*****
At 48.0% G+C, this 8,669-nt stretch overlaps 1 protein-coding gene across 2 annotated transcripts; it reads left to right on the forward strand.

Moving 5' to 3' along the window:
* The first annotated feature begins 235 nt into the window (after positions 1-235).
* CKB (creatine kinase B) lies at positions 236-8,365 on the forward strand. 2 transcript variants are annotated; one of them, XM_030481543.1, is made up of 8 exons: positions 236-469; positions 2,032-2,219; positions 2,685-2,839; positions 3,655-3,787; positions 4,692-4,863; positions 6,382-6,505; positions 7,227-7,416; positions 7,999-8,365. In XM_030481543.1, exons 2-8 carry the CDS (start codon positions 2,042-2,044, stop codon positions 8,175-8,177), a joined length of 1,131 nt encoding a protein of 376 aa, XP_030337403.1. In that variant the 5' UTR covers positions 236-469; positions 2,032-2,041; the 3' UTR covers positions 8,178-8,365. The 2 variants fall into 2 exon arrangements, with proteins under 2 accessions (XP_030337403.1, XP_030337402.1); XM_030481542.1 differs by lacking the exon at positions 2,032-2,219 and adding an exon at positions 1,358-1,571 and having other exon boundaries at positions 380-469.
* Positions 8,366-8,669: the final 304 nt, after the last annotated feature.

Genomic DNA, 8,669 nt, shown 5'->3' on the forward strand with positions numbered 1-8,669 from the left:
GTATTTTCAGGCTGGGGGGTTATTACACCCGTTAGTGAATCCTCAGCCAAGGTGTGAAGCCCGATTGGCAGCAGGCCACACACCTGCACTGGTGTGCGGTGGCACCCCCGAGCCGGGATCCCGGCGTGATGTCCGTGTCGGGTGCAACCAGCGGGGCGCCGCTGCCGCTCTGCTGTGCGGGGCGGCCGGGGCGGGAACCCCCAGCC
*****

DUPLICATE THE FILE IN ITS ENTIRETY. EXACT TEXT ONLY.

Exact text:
At 48.0% G+C, this 8,669-nt stretch overlaps 1 protein-coding gene across 2 annotated transcripts; it reads left to right on the forward strand.

Moving 5' to 3' along the window:
* The first annotated feature begins 235 nt into the window (after positions 1-235).
* CKB (creatine kinase B) lies at positions 236-8,365 on the forward strand. 2 transcript variants are annotated; one of them, XM_030481543.1, is made up of 8 exons: positions 236-469; positions 2,032-2,219; positions 2,685-2,839; positions 3,655-3,787; positions 4,692-4,863; positions 6,382-6,505; positions 7,227-7,416; positions 7,999-8,365. In XM_030481543.1, exons 2-8 carry the CDS (start codon positions 2,042-2,044, stop codon positions 8,175-8,177), a joined length of 1,131 nt encoding a protein of 376 aa, XP_030337403.1. In that variant the 5' UTR covers positions 236-469; positions 2,032-2,041; the 3' UTR covers positions 8,178-8,365. The 2 variants fall into 2 exon arrangements, with proteins under 2 accessions (XP_030337403.1, XP_030337402.1); XM_030481542.1 differs by lacking the exon at positions 2,032-2,219 and adding an exon at positions 1,358-1,571 and having other exon boundaries at positions 380-469.
* Positions 8,366-8,669: the final 304 nt, after the last annotated feature.

Genomic DNA, 8,669 nt, shown 5'->3' on the forward strand with positions numbered 1-8,669 from the left:
GTATTTTCAGGCTGGGGGGTTATTACACCCGTTAGTGAATCCTCAGCCAAGGTGTGAAGCCCGATTGGCAGCAGGCCACACACCTGCACTGGTGTGCGGTGGCACCCCCGAGCCGGGATCCCGGCGTGATGTCCGTGTCGGGTGCAACCAGCGGGGCGCCGCTGCCGCTCTGCTGTGCGGGGCGGCCGGGGCGGGAACCCCCAGCC